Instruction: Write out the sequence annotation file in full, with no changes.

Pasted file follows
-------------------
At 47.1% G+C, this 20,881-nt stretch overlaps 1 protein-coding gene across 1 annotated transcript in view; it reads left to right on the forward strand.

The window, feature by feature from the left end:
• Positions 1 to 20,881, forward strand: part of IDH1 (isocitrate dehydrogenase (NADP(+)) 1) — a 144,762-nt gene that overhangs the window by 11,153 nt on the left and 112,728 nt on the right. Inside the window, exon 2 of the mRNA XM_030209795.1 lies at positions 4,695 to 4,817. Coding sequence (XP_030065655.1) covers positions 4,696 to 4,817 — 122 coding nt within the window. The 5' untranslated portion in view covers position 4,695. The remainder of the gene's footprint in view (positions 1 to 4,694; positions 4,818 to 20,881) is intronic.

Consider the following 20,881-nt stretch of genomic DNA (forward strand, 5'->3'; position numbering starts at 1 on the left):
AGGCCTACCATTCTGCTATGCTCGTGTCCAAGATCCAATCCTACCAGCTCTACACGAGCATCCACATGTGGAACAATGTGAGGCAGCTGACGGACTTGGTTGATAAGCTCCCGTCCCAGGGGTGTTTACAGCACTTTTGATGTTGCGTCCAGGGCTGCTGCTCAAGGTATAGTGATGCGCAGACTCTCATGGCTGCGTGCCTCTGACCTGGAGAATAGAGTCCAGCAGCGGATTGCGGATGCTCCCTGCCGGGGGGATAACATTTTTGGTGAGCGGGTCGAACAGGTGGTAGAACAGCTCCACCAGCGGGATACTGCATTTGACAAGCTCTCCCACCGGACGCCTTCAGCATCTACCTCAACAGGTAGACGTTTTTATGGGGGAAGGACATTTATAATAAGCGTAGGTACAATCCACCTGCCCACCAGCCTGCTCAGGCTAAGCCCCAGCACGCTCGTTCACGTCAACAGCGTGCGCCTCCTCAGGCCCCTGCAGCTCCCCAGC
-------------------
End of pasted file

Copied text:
At 47.1% G+C, this 20,881-nt stretch overlaps 1 protein-coding gene across 1 annotated transcript in view; it reads left to right on the forward strand.

The window, feature by feature from the left end:
• Positions 1 to 20,881, forward strand: part of IDH1 (isocitrate dehydrogenase (NADP(+)) 1) — a 144,762-nt gene that overhangs the window by 11,153 nt on the left and 112,728 nt on the right. Inside the window, exon 2 of the mRNA XM_030209795.1 lies at positions 4,695 to 4,817. Coding sequence (XP_030065655.1) covers positions 4,696 to 4,817 — 122 coding nt within the window. The 5' untranslated portion in view covers position 4,695. The remainder of the gene's footprint in view (positions 1 to 4,694; positions 4,818 to 20,881) is intronic.

Consider the following 20,881-nt stretch of genomic DNA (forward strand, 5'->3'; position numbering starts at 1 on the left):
AGGCCTACCATTCTGCTATGCTCGTGTCCAAGATCCAATCCTACCAGCTCTACACGAGCATCCACATGTGGAACAATGTGAGGCAGCTGACGGACTTGGTTGATAAGCTCCCGTCCCAGGGGTGTTTACAGCACTTTTGATGTTGCGTCCAGGGCTGCTGCTCAAGGTATAGTGATGCGCAGACTCTCATGGCTGCGTGCCTCTGACCTGGAGAATAGAGTCCAGCAGCGGATTGCGGATGCTCCCTGCCGGGGGGATAACATTTTTGGTGAGCGGGTCGAACAGGTGGTAGAACAGCTCCACCAGCGGGATACTGCATTTGACAAGCTCTCCCACCGGACGCCTTCAGCATCTACCTCAACAGGTAGACGTTTTTATGGGGGAAGGACATTTATAATAAGCGTAGGTACAATCCACCTGCCCACCAGCCTGCTCAGGCTAAGCCCCAGCACGCTCGTTCACGTCAACAGCGTGCGCCTCCTCAGGCCCCTGCAGCTCCCCAGC